Saturday, September 17, 2016

Five Things More Important About a Research Project Than Being in Love

I recently talked to an early PhD student trying to decide between two projects: one they were in love with, and one with a much longer list of "pros" including "more likely to go somewhere" and "the faculty involved have experience working in the area." I was surprised to learn that I was the only person (out of faculty and students alike!) who told her I would pick the second, more reliable project.

It's not that I'm not a romantic*, but I do believe advice to make decisions based on feelings rather than facts can be dangerous. Apparently my point of view is so much in the minority that I need to write a blog post to elucidate my position.

Like most of you, I am a sucker for stories about people finding meaning, love, etc. When I watched movies as a kid, I would always be so confused when the female lead turned down a proposal from a perfectly eligible paramour**. But they look so good together! But they are in love! As time passed, however, I learned that there is this thing called happiness, that happiness is important, and that happiness depends on many more factors than looking good and being in love.

And as I came to learn that all things in life are the same, I learned that these lessons also apply to research. For me, the following things are as important, if not more important, than the specific dream I am chasing in any given research project:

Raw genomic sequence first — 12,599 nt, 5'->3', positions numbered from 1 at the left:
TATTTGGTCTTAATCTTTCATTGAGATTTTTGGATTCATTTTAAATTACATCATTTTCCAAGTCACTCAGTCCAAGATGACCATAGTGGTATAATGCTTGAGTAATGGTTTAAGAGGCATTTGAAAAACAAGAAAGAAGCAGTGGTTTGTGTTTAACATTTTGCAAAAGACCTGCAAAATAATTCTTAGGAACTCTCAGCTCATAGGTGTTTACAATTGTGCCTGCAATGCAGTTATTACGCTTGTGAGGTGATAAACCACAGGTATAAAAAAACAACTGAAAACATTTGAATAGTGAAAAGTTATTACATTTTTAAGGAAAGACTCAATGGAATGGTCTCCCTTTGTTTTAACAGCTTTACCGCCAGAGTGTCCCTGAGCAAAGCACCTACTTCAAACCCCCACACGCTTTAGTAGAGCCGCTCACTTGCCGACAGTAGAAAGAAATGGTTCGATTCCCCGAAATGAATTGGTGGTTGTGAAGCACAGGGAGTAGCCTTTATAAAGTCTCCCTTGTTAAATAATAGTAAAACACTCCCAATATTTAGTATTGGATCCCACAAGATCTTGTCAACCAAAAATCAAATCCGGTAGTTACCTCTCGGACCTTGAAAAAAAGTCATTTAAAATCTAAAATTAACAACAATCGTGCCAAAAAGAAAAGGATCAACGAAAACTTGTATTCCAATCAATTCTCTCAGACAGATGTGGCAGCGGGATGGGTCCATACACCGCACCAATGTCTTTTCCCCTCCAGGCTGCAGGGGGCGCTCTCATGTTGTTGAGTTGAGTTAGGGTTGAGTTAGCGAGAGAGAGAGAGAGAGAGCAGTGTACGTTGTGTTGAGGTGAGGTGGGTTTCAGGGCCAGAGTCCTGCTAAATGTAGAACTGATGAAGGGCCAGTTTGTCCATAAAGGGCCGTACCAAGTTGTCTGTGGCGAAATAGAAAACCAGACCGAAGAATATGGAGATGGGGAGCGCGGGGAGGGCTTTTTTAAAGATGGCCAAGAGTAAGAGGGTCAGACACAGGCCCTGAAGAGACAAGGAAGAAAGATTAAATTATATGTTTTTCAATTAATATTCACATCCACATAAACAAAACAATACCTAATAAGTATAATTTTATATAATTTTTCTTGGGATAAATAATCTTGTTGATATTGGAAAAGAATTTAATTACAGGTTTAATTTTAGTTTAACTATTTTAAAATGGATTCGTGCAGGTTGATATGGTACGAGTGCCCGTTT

1. The day-to-day. I'd love to be a lab scientist for the glamorous photographs of me in my lab (and of course the direct contributions to science, etc.), but I am pretty sure I would die if I had to spend my days doing wet lab experiments. (In high school my "will become" in my senior yearbook was "a better lab partner." This unfortunately never happened. In college I loved studying organic chemistry but I would do things like accidentally shatter our sep funnel and throw it away, leaving my lab partner confused about why we were missing half our experiment.) What I love doing is coding, formalizing things every now and then, and apparently, spending days and days writing grant proposals and Powerpoint presentations. Hence my present set of projects.
  2. Collaborators. For some reason people love this idea of the lone scholar. (Maybe because it's hard enough to imagine one person who wants to work on such obscure stuff??) In reality, most science (and probably all other things in life) moves forward not only through single people sitting alone in their attics, but through conversations between people sitting in attics. It's good to know whether you like working by yourself, with a small handful of collaborators, or on massive collaborations where you can't ever tell how many other people are on the same Skype call. There are tradeoffs to each of these situations: the fewer people you collaborate with, the more "out there" your work can be. The more people you collaborate with, the bigger the project can be (for different senses of "big"). Especially when you are working hard, your collaborator interactions are most of your entire world, so it is important to like both the collaboration format and the collaborators.